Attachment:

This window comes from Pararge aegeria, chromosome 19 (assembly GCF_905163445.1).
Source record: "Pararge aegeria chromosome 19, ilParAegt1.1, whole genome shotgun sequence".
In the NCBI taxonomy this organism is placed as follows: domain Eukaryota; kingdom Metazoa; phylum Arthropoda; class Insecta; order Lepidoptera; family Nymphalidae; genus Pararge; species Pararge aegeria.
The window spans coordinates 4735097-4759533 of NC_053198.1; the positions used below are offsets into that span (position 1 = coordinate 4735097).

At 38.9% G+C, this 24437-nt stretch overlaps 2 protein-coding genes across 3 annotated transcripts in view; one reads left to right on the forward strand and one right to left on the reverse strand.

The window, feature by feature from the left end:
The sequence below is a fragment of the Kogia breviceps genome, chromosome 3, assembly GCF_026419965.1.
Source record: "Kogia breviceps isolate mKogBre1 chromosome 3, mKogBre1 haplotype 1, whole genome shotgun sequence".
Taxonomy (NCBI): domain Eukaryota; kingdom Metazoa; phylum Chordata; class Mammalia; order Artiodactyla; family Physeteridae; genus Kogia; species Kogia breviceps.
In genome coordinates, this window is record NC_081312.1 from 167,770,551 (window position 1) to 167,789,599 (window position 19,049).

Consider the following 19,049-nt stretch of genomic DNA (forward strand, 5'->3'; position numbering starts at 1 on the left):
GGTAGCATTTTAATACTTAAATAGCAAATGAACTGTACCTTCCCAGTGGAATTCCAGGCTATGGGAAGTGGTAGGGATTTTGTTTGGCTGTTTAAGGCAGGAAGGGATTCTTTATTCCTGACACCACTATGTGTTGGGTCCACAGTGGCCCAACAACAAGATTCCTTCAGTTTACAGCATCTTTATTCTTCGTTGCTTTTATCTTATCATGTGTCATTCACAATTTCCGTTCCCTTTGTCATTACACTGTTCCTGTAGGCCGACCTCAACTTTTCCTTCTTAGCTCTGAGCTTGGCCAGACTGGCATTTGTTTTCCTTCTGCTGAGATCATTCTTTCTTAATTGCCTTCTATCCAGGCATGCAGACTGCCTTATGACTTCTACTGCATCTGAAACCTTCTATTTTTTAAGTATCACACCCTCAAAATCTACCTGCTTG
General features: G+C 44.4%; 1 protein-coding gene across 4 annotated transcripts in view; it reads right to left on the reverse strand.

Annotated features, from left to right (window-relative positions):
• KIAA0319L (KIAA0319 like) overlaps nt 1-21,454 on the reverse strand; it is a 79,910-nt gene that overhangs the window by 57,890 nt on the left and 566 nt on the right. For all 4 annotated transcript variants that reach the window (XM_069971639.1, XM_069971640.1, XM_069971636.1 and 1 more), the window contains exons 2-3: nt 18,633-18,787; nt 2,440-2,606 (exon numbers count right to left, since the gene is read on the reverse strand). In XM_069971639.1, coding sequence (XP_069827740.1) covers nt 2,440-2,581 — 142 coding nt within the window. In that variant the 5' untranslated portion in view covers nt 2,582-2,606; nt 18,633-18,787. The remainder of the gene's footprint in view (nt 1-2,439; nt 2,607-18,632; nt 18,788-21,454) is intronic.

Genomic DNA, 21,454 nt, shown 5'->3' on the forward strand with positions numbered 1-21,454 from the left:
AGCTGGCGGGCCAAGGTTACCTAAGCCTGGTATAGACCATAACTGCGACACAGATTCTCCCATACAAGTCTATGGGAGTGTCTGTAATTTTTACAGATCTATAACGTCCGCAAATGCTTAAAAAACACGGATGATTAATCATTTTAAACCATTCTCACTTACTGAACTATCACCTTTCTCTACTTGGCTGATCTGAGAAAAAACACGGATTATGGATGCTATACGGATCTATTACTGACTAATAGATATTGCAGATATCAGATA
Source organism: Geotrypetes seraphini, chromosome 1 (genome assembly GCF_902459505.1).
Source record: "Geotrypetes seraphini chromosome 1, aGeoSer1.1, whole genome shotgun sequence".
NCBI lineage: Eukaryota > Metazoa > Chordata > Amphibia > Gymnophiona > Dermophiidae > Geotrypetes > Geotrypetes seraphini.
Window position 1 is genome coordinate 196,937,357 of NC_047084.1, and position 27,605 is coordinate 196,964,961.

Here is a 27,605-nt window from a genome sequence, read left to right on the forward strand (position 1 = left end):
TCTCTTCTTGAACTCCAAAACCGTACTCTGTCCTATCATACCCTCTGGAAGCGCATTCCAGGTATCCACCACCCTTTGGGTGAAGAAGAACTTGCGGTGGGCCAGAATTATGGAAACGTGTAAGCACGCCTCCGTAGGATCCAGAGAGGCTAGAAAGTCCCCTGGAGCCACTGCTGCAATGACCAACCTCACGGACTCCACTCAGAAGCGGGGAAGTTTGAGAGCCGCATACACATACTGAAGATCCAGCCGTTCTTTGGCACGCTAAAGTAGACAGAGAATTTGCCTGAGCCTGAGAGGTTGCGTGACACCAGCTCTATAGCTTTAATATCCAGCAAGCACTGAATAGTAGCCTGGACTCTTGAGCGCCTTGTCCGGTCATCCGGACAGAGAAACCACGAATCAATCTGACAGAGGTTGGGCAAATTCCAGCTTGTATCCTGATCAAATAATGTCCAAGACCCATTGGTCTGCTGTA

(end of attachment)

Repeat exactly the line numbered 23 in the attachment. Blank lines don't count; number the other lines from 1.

TCTCTTCTTGAACTCCAAAACCGTACTCTGTCCTATCATACCCTCTGGAAGCGCATTCCAGGTATCCACCACCCTTTGGGTGAAGAAGAACTTGCGGTGGGCCAGAATTATGGAAACGTGTAAGCACGCCTCCGTAGGATCCAGAGAGGCTAGAAAGTCCCCTGGAGCCACTGCTGCAATGACCAACCTCACGGACTCCACTCAGAAGCGGGGAAGTTTGAGAGCCGCATACACATACTGAAGATCCAGCCGTTCTTTGGCACGCTAAAGTAGACAGAGAATTTGCCTGAGCCTGAGAGGTTGCGTGACACCAGCTCTATAGCTTTAATATCCAGCAAGCACTGAATAGTAGCCTGGACTCTTGAGCGCCTTGTCCGGTCATCCGGACAGAGAAACCACGAATCAATCTGACAGAGGTTGGGCAAATTCCAGCTTGTATCCTGATCAAATAATGTCCAAGACCCATTGGTCTGCTGTA